They may not be bestsellers amongst the sea of Android phones, but Google Pixel smartphones tend to stand out from this sea of sameness courtesy the software smarts Google retains exclusive for the series. There’s also the camera that works its own brand of imaging magic.
They’re also rather pricey in India, which gave rise to the A-series like last year’s Pixel 6a, that distilled the Pixel goodness into a somewhat ‘budget’ offering – globally, that is. It lands right in the premium mid-range segment in India. Now we have the Pixel 7a, an almost separated-at-birth twin of the Pixel 7.
The Pixel 7a shares a lot with the Pixel 7, including the born-for-AI Tensor G2 chip and 90 Hz OLED displays, and at Rs. 43,999 (launch offers take it down to below 40,000) for the single 8GB/128GB option, skirts precariously close to the flagship 7’s often discounted sale pricing. The lines are getting blurred, and that’s not altogether a good thing, as I’ll explain.
In the hand, the Google Pixel 7a is nearly indistinguishable from the Pixel 7, particularly in the Snow (white) colorway I tested which was a dead ringer for the white Pixel 7 from last year. The Sea (blue) colorway is the one to get if you want to brandish the most distinct color of the series. It retains the same minimalist, two-tone look as the Pixel 7, with a 3D thermoformed composite plastic (which feels like glass but isn’t) back and a metallic Robocop-style visor that houses the camera setup. This visor is made of the same tactile alloy material as the side frame and merges into it from both sides, leaving just the narrow antenna bands.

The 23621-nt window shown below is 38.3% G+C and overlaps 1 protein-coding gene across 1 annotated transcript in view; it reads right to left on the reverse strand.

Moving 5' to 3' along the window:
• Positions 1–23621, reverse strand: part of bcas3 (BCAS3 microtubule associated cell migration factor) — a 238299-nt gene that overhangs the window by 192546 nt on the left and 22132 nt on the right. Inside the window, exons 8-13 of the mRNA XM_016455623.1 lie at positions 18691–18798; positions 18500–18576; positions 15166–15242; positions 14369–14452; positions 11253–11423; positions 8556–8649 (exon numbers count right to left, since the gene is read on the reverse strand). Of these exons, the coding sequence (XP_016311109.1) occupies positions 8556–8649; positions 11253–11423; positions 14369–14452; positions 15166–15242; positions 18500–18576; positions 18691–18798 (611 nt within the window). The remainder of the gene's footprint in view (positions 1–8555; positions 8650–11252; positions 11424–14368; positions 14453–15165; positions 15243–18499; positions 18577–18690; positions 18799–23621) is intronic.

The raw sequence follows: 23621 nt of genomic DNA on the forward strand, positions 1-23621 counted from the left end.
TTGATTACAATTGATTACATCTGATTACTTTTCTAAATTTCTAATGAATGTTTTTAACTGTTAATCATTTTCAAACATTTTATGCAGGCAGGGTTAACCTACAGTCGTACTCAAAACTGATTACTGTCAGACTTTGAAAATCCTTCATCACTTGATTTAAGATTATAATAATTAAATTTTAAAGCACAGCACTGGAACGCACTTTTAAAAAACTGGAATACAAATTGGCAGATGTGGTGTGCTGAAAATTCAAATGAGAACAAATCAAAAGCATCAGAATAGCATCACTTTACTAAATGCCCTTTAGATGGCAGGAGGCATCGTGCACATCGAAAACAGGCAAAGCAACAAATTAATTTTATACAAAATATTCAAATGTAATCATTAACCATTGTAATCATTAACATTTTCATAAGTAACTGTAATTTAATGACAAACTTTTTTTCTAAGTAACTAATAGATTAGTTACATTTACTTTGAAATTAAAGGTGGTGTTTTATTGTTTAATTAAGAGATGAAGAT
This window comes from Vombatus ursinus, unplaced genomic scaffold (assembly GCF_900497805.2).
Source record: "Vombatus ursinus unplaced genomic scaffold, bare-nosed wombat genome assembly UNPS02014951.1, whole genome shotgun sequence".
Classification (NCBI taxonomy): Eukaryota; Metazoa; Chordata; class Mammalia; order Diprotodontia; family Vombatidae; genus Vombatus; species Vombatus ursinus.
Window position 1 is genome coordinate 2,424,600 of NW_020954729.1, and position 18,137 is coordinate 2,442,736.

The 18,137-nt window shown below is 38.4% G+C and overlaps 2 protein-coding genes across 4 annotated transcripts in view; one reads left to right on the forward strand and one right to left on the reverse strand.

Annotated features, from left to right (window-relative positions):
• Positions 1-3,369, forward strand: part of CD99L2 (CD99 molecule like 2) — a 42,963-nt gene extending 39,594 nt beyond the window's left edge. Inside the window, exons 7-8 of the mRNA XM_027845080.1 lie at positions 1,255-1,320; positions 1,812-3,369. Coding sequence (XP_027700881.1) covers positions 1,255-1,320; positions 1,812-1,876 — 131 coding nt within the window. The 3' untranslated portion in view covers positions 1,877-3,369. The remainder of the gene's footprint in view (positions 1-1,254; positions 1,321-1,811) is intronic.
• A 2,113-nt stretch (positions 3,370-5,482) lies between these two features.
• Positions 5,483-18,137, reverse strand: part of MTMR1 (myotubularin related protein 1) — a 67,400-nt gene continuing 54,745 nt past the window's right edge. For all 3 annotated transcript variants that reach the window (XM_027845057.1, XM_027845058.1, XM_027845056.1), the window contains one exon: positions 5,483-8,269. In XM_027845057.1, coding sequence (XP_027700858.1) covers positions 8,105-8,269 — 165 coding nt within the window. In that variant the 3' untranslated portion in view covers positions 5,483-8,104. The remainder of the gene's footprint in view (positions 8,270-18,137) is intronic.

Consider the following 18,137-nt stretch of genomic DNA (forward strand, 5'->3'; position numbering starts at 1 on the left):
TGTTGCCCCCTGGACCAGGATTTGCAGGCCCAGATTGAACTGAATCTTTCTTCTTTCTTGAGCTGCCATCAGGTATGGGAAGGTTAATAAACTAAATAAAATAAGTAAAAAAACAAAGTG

Google has swapped out the Pixel 7’s 6.3-inch display for one that measures 6.1-inches, which makes the 7a easier to hold and use in one hand. Slight corners have been cut to hit the lower price point, such as the use of Gorilla Glass 3 instead of Gorilla Glass Victus, or the IP67 water rating instead of the Pixel 7’s IP68, which leaves the phone slightly less durable but only matters if you intend to submerge the phone regularly. For regular use, the 7a should hold up just fine.
Around the front, the smaller screen on the 7a packs in the same resolution (1080x2400 pixels) and the same 90Hz refresh rate as the Pixel 7, but it feels smaller still with the thicker bezels, something you’d notice only if you had a Pixel 7 around for comparison. It’s a big step up from the previous generation 6a though, which had a 60Hz display that was clearly an outlier in its price segment – everything from scrolling Twitter or Instagram to animations was smooth, and the responsive stock Android UI felt even more so.
It’s a good screen, with good colors and contrast, though not the brightest in the segment. But it handled being used outdoors in the abnormally hot Bengaluru summer capably. Elsewhere, the haptics are good (if not a step down from the Pixel 7) for the segment, and the audio is a tad muted for my liking. The fingerprint sensor, often the bane of the Pixel series, works fine, but it’s not the fastest off the block.
Performance too, is along expected lines, with Google's Tensor G2 chipset with 8GB of memory and 128GB of storage, the same package that powers the Pixel 7 and Pixel 7 Pro. The single storage variant could be an issue for those who shoot a lot of video. In 2023, 128GB isn’t what it used to be.
Google calls it their flagship chipset, but really, this is not a chip that compares in pure performance terms with something like the Snapdragon 8 Gen 2 (or for that matter, last year’s Snapdragon 8+ Gen 1). It’s let down by slightly inferior graphics, which causes the phone to heat up and throttle performance in gaming sessions beyond 20 minutes or while you’re editing/exporting a video on the phone. The phone ran hot when pushed, almost uncomfortably so for the summer. Then again, we’re seen similar issues on the rest of the Pixel 7 lineup, so this is something for Google to think about for the Tensor G3.